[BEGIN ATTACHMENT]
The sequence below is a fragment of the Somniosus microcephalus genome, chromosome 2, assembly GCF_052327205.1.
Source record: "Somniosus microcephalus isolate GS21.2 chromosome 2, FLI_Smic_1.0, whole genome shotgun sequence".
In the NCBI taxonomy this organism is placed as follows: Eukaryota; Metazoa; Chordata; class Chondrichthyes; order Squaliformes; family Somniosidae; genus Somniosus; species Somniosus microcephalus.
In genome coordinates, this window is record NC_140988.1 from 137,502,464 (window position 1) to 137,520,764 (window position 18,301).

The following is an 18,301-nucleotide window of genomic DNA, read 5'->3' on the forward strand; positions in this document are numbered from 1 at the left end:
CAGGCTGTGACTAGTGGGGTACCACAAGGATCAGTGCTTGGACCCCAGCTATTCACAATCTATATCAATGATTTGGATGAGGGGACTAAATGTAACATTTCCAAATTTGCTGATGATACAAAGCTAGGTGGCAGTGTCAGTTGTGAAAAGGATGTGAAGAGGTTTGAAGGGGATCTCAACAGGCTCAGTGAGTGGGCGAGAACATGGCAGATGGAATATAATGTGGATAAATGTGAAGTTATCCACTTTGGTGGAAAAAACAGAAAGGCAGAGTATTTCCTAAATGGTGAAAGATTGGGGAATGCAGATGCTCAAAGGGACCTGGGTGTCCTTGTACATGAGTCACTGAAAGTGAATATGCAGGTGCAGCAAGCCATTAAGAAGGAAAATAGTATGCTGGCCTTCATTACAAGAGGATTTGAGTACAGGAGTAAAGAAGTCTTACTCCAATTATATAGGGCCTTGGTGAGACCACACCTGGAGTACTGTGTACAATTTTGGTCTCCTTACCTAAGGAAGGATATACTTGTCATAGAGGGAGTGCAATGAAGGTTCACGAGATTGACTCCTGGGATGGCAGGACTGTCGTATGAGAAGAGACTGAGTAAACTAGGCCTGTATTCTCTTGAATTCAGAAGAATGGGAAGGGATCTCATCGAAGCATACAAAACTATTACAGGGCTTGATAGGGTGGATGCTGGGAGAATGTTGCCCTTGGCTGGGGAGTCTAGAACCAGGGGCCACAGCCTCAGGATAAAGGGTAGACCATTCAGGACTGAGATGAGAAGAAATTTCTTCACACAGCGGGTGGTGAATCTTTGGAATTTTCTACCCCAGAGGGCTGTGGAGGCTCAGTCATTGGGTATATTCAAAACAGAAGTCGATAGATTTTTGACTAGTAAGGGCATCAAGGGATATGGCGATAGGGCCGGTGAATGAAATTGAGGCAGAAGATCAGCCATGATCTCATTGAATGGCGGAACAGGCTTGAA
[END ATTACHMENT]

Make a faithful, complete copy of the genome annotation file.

The sequence below is a fragment of the Somniosus microcephalus genome, chromosome 2, assembly GCF_052327205.1.
Source record: "Somniosus microcephalus isolate GS21.2 chromosome 2, FLI_Smic_1.0, whole genome shotgun sequence".
In the NCBI taxonomy this organism is placed as follows: Eukaryota; Metazoa; Chordata; class Chondrichthyes; order Squaliformes; family Somniosidae; genus Somniosus; species Somniosus microcephalus.
In genome coordinates, this window is record NC_140988.1 from 137,502,464 (window position 1) to 137,520,764 (window position 18,301).

The following is an 18,301-nucleotide window of genomic DNA, read 5'->3' on the forward strand; positions in this document are numbered from 1 at the left end:
CAGGCTGTGACTAGTGGGGTACCACAAGGATCAGTGCTTGGACCCCAGCTATTCACAATCTATATCAATGATTTGGATGAGGGGACTAAATGTAACATTTCCAAATTTGCTGATGATACAAAGCTAGGTGGCAGTGTCAGTTGTGAAAAGGATGTGAAGAGGTTTGAAGGGGATCTCAACAGGCTCAGTGAGTGGGCGAGAACATGGCAGATGGAATATAATGTGGATAAATGTGAAGTTATCCACTTTGGTGGAAAAAACAGAAAGGCAGAGTATTTCCTAAATGGTGAAAGATTGGGGAATGCAGATGCTCAAAGGGACCTGGGTGTCCTTGTACATGAGTCACTGAAAGTGAATATGCAGGTGCAGCAAGCCATTAAGAAGGAAAATAGTATGCTGGCCTTCATTACAAGAGGATTTGAGTACAGGAGTAAAGAAGTCTTACTCCAATTATATAGGGCCTTGGTGAGACCACACCTGGAGTACTGTGTACAATTTTGGTCTCCTTACCTAAGGAAGGATATACTTGTCATAGAGGGAGTGCAATGAAGGTTCACGAGATTGACTCCTGGGATGGCAGGACTGTCGTATGAGAAGAGACTGAGTAAACTAGGCCTGTATTCTCTTGAATTCAGAAGAATGGGAAGGGATCTCATCGAAGCATACAAAACTATTACAGGGCTTGATAGGGTGGATGCTGGGAGAATGTTGCCCTTGGCTGGGGAGTCTAGAACCAGGGGCCACAGCCTCAGGATAAAGGGTAGACCATTCAGGACTGAGATGAGAAGAAATTTCTTCACACAGCGGGTGGTGAATCTTTGGAATTTTCTACCCCAGAGGGCTGTGGAGGCTCAGTCATTGGGTATATTCAAAACAGAAGTCGATAGATTTTTGACTAGTAAGGGCATCAAGGGATATGGCGATAGGGCCGGTGAATGAAATTGAGGCAGAAGATCAGCCATGATCTCATTGAATGGCGGAACAGGCTTGAA